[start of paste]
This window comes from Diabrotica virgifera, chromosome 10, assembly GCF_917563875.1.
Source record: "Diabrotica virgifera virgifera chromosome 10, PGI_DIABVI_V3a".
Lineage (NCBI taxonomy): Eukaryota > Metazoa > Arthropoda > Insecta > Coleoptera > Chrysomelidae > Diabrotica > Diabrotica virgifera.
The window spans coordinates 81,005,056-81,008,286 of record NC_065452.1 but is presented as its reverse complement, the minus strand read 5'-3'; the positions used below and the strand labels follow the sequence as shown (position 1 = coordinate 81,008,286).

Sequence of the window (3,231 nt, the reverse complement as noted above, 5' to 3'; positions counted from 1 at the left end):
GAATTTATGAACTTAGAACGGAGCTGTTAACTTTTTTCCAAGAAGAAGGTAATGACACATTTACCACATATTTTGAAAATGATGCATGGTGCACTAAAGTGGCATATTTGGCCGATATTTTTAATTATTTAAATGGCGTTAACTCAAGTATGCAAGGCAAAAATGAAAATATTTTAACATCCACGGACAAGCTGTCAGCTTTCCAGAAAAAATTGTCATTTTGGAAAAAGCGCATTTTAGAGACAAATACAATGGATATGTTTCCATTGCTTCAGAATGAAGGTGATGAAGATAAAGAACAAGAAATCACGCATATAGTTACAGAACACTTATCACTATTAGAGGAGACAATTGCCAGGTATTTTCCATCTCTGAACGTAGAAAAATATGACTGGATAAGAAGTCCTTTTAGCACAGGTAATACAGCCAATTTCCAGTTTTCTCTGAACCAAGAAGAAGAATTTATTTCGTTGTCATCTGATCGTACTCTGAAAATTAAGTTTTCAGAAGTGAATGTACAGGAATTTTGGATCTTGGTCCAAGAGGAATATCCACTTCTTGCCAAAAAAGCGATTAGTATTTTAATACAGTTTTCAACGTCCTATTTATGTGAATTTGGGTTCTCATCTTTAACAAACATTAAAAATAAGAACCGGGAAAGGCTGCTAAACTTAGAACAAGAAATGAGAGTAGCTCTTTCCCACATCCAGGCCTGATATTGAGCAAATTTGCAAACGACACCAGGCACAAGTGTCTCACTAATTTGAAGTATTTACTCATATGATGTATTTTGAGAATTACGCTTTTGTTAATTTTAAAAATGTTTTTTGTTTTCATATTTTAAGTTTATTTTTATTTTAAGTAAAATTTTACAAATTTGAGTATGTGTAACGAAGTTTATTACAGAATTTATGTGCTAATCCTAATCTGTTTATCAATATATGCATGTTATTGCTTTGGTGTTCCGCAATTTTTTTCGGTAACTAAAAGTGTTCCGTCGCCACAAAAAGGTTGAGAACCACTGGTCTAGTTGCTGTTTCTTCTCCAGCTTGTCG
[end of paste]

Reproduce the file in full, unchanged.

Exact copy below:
This window comes from Diabrotica virgifera, chromosome 10, assembly GCF_917563875.1.
Source record: "Diabrotica virgifera virgifera chromosome 10, PGI_DIABVI_V3a".
Lineage (NCBI taxonomy): Eukaryota > Metazoa > Arthropoda > Insecta > Coleoptera > Chrysomelidae > Diabrotica > Diabrotica virgifera.
The window spans coordinates 81,005,056-81,008,286 of record NC_065452.1 but is presented as its reverse complement, the minus strand read 5'-3'; the positions used below and the strand labels follow the sequence as shown (position 1 = coordinate 81,008,286).

Sequence of the window (3,231 nt, the reverse complement as noted above, 5' to 3'; positions counted from 1 at the left end):
GAATTTATGAACTTAGAACGGAGCTGTTAACTTTTTTCCAAGAAGAAGGTAATGACACATTTACCACATATTTTGAAAATGATGCATGGTGCACTAAAGTGGCATATTTGGCCGATATTTTTAATTATTTAAATGGCGTTAACTCAAGTATGCAAGGCAAAAATGAAAATATTTTAACATCCACGGACAAGCTGTCAGCTTTCCAGAAAAAATTGTCATTTTGGAAAAAGCGCATTTTAGAGACAAATACAATGGATATGTTTCCATTGCTTCAGAATGAAGGTGATGAAGATAAAGAACAAGAAATCACGCATATAGTTACAGAACACTTATCACTATTAGAGGAGACAATTGCCAGGTATTTTCCATCTCTGAACGTAGAAAAATATGACTGGATAAGAAGTCCTTTTAGCACAGGTAATACAGCCAATTTCCAGTTTTCTCTGAACCAAGAAGAAGAATTTATTTCGTTGTCATCTGATCGTACTCTGAAAATTAAGTTTTCAGAAGTGAATGTACAGGAATTTTGGATCTTGGTCCAAGAGGAATATCCACTTCTTGCCAAAAAAGCGATTAGTATTTTAATACAGTTTTCAACGTCCTATTTATGTGAATTTGGGTTCTCATCTTTAACAAACATTAAAAATAAGAACCGGGAAAGGCTGCTAAACTTAGAACAAGAAATGAGAGTAGCTCTTTCCCACATCCAGGCCTGATATTGAGCAAATTTGCAAACGACACCAGGCACAAGTGTCTCACTAATTTGAAGTATTTACTCATATGATGTATTTTGAGAATTACGCTTTTGTTAATTTTAAAAATGTTTTTTGTTTTCATATTTTAAGTTTATTTTTATTTTAAGTAAAATTTTACAAATTTGAGTATGTGTAACGAAGTTTATTACAGAATTTATGTGCTAATCCTAATCTGTTTATCAATATATGCATGTTATTGCTTTGGTGTTCCGCAATTTTTTTCGGTAACTAAAAGTGTTCCGTCGCCACAAAAAGGTTGAGAACCACTGGTCTAGTTGCTGTTTCTTCTCCAGCTTGTCG